Figuring out how to stay on-point with branding efforts while still creating unique and engaging graphic design projects is challenging for even seasoned professionals. Fortunately, there are many ways of incorporating details that set the features apart and tie them to a business image.
According to the Small Business Administration’s (SBA), about 31.7 million small businesses makeup 99.9% of U.S. companies. If you want consumers to remember your business or your clients’ enterprises, you must figure out how to create a distinctive image.
Fortunately, there are some simple ways of integrating branding into your graphic design projects. Here are 10 ideas to get you started:
1. Remain consistent
Whether you create an ad for Facebook or place a yard sign on the sidewalk in front of your store, the design should seem familiar to viewers. You want to use elements consistently, such as the same typefaces and colors. Even logo placement can make a difference in how quickly users recognize whether promotions are from the brand.
2. Include the logo
Whether you’re designing in-house or for a specific client, you must include the logo in every piece you put out. The company symbol is the most recognizable part of their brand. For example, when you think about McDonald’s, the golden arches likely come to mind. Every piece of marketing includes the emblem, and people associate a yellow M with the restaurant chain.
3. Embrace repetition
A style guide also helps you repeat these elements in different scales and across various mediums. The concept of repetition strengthens the impact of branding. Look for chances to repeat what you’ve done before but still keep things fresh and new. Turning back to old designs helps you incorporate those elements while adding new ones.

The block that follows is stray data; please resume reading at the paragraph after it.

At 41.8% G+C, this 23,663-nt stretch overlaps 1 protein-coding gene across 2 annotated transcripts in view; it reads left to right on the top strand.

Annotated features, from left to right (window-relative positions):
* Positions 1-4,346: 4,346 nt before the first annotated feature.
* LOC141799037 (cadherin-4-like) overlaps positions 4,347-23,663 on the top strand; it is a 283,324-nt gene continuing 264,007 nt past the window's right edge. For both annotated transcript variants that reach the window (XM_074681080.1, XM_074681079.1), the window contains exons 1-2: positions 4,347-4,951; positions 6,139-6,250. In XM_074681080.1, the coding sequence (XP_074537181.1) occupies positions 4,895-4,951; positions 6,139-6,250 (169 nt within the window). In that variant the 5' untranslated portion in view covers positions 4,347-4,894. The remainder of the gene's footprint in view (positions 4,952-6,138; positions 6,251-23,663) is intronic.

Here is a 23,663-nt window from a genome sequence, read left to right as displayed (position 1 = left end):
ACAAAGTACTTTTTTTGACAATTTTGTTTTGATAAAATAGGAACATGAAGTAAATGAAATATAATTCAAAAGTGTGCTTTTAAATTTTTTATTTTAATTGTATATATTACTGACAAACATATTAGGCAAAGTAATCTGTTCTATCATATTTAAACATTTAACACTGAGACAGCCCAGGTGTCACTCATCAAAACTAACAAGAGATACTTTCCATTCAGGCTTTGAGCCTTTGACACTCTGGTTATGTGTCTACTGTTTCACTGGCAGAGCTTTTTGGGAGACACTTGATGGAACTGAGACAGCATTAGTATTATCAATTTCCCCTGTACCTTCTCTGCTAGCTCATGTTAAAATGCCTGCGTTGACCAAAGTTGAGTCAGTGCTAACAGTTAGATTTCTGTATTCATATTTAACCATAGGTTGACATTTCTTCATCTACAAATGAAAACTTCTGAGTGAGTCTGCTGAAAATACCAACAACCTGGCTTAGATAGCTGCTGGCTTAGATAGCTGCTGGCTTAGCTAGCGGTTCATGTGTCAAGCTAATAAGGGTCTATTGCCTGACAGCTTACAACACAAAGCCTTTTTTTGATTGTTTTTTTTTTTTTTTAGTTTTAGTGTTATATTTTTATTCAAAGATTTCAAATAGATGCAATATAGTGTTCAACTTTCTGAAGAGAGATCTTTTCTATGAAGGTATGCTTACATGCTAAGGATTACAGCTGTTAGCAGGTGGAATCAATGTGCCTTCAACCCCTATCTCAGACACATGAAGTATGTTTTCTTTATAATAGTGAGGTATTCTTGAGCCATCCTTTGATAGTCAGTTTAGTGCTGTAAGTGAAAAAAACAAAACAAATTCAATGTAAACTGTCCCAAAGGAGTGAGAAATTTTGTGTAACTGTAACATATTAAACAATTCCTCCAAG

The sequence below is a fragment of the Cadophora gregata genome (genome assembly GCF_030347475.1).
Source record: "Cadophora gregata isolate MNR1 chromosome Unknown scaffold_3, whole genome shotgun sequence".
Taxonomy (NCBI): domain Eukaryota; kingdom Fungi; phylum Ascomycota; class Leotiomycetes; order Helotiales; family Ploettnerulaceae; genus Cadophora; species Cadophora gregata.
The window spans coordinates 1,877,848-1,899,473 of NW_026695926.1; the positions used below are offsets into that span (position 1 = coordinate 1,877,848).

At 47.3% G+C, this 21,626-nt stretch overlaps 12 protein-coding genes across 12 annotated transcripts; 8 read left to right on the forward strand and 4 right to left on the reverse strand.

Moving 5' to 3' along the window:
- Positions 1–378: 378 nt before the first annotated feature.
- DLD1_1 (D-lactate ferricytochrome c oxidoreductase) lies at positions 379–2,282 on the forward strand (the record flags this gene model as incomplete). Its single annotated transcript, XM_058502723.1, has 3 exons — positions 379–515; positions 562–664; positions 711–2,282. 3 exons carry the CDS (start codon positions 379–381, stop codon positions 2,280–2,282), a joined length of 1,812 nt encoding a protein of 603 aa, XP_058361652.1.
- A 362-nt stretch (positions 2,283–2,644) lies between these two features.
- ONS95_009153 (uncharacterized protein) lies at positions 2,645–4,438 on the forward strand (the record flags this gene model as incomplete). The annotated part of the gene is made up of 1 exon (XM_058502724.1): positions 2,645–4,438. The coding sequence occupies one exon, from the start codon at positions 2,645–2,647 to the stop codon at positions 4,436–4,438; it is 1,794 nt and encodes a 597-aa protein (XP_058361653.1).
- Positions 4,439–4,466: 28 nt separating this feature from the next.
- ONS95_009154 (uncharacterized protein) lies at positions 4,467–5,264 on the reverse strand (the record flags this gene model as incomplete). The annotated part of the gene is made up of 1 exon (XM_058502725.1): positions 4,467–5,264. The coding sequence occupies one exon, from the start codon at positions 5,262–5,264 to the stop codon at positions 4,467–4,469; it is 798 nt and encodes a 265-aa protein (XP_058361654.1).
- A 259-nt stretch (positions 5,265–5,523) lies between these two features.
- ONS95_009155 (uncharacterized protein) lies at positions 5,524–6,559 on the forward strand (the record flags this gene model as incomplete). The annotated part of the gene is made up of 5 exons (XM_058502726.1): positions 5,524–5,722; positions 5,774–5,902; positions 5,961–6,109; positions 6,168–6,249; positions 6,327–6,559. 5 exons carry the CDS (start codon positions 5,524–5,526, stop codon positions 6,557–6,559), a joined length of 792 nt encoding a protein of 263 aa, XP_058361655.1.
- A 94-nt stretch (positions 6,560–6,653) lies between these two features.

4. Stick with established fonts
Look at the fonts used for branding in previous company communications. If you’re designing a website, go with a similar font to the one used on signage for storefronts. Examine versions the brand already uses and base your typography on that.
Unless the font simply doesn’t work for the store’s personality, there’s no reason to change what other designers used in the past. You can always add another font or something complementary to what’s already there.
5. Nail your color palette
Nearly every established brand has a color palette in use. Coca-Cola is known for its red and white hues. Starbucks uses green and tan. Think about the colors for the brand for which you’re designing.
Once you understand the basic color palette already in use, don’t be afraid to look at current trends and incorporate a few accents to modernize the design’s overall look and feel. This can help a brand stand out.
6. Showcase personality
Get to know the voice of the brand for which you’re designing. Is it known for its humor and upbeat vibe? Your design should reflect the fun with bold colors and modern geometrics.
As a designer, you have to dig into the background of a company and understand why it started the brand in the first place. What is its mission as a business? What causes does it care about?